A particularly catastrophic storm collided with the Alabama, Mississippi, and Louisiana Gulf coasts in 2005: Hurricane Katrina. Soon after the passage of the storm the city of New Orleans began to fill with water from key breaks in levees, as has been well described. For me, seeing this happen was heartbreaking, and the intensity of the feeling was escalated because of my connections to New Orleans. The ensuing damage from flooding was horrendous and triggered a displacement of many thousands of people along the upper Gulf Coast on a scale never before imagined. Every governmental and private relief agency in the region was strained well beyond capacity.
The severity of the destruction and displacement forced many smaller communities to develop care centers de novo. Small community centers sprang up all over the region and, thanks to an amazing outpouring of volunteerism, provided care to untold thousands of people. I certainly had that experience in my community of 75 000 in northeast Texas. Volunteers opened and ran a facility for 2 weeks to provide direct care for ∼500 and indirect care for ∼5000 displaced people who ended up in our county. We found volunteer nurses, pharmacists, and physicians to triage and provide the most immediate care to many who stopped in transport buses on their way to Dallas. People with dehydration, diarrhea, leg wounds, and much more received triage, support, and treatment. Working in this primitive delivery of care gave us a high level of gratification and allowed us to experience the satisfaction of filling important needs for many who possessed only a need for care and help.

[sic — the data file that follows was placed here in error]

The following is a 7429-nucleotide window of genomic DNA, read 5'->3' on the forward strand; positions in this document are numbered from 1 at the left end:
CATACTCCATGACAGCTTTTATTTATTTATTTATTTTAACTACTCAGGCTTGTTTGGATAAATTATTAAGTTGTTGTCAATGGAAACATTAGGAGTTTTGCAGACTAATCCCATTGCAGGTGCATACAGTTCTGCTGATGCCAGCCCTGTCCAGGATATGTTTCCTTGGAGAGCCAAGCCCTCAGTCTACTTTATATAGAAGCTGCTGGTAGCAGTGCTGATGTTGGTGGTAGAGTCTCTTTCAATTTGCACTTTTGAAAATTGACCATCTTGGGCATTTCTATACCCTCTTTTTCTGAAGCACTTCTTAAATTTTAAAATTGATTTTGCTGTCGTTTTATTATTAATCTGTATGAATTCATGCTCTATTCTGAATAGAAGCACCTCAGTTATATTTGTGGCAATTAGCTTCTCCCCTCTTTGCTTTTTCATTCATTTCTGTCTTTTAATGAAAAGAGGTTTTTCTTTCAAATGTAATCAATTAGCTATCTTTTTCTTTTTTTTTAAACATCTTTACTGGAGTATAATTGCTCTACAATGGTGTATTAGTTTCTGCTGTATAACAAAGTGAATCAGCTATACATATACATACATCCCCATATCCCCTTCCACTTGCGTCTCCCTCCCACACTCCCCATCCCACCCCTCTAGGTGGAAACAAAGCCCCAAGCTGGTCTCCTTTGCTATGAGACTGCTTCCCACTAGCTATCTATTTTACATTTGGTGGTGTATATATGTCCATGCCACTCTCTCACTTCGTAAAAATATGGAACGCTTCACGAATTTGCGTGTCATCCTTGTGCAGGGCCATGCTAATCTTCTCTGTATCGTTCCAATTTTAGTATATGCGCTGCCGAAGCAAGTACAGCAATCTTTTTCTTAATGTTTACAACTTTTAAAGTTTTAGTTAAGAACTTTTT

Within 3 weeks the Gulf Coast was impacted a second time by Hurricane Rita, which devastated the Texas/Louisiana border area and placed added demands on an already stressed system.
The vast needs generated by the twin storms of 2005 highlighted many deficiencies in our ability to respond well to a major natural disaster. In the weeks, months, and even years after Katrina, much time was devoted to searching for more effective and timely responses. Perhaps our greatest failing was our inability to address the needs of children who were so terribly affected during this time. Many of us spent much time educating planners and policy-makers on the unique vulnerabilities of children. Attempts to change the way children's physical and emotional needs in the midst of disaster are addressed by relief agencies were not always successful but, without doubt, progress was made. We all repeatedly experienced poorly planned responses that did not take children into account. In the months after the hurricane, the provision of information and changing of plans to accommodate children with and without special needs was a task that required communicating and educating planners who saw these problems in ways that were not “children-centric.”
In 2008, another hurricane devastated the Texas coast: Ike. Galveston Island suffered extensive damage, primarily from flooding. The University of Texas Medical Branch was effectively closed for several weeks and then forced to open under strained and limited circumstances. The work by faculty and staff to salvage the functions of this large institution was heroic. Governmental response at all levels was somewhat improved, and better planning from the lessons learned from Katrina was evident, although there was much room for improvement to be optimized.